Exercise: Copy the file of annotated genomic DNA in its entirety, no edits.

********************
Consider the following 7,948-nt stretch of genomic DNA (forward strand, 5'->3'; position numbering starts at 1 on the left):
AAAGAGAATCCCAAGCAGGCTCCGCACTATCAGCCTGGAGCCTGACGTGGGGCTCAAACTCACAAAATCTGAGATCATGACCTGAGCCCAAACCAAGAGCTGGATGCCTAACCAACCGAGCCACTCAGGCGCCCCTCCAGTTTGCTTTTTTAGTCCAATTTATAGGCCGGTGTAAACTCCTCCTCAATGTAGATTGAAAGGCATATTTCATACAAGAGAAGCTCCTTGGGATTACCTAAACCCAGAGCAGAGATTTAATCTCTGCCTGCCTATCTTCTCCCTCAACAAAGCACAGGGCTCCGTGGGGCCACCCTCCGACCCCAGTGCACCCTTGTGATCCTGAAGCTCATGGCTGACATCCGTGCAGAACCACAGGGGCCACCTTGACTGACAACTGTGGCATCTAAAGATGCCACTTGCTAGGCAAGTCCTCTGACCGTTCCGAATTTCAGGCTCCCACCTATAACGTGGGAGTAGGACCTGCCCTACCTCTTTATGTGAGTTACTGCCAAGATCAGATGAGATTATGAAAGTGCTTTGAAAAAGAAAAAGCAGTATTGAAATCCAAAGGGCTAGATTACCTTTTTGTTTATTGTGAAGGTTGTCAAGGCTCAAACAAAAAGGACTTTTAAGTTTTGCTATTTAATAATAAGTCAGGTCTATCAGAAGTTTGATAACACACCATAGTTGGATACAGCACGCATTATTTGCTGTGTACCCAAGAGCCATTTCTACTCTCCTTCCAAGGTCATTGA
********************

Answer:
Consider the following 7,948-nt stretch of genomic DNA (forward strand, 5'->3'; position numbering starts at 1 on the left):
AAAGAGAATCCCAAGCAGGCTCCGCACTATCAGCCTGGAGCCTGACGTGGGGCTCAAACTCACAAAATCTGAGATCATGACCTGAGCCCAAACCAAGAGCTGGATGCCTAACCAACCGAGCCACTCAGGCGCCCCTCCAGTTTGCTTTTTTAGTCCAATTTATAGGCCGGTGTAAACTCCTCCTCAATGTAGATTGAAAGGCATATTTCATACAAGAGAAGCTCCTTGGGATTACCTAAACCCAGAGCAGAGATTTAATCTCTGCCTGCCTATCTTCTCCCTCAACAAAGCACAGGGCTCCGTGGGGCCACCCTCCGACCCCAGTGCACCCTTGTGATCCTGAAGCTCATGGCTGACATCCGTGCAGAACCACAGGGGCCACCTTGACTGACAACTGTGGCATCTAAAGATGCCACTTGCTAGGCAAGTCCTCTGACCGTTCCGAATTTCAGGCTCCCACCTATAACGTGGGAGTAGGACCTGCCCTACCTCTTTATGTGAGTTACTGCCAAGATCAGATGAGATTATGAAAGTGCTTTGAAAAAGAAAAAGCAGTATTGAAATCCAAAGGGCTAGATTACCTTTTTGTTTATTGTGAAGGTTGTCAAGGCTCAAACAAAAAGGACTTTTAAGTTTTGCTATTTAATAATAAGTCAGGTCTATCAGAAGTTTGATAACACACCATAGTTGGATACAGCACGCATTATTTGCTGTGTACCCAAGAGCCATTTCTACTCTCCTTCCAAGGTCATTGA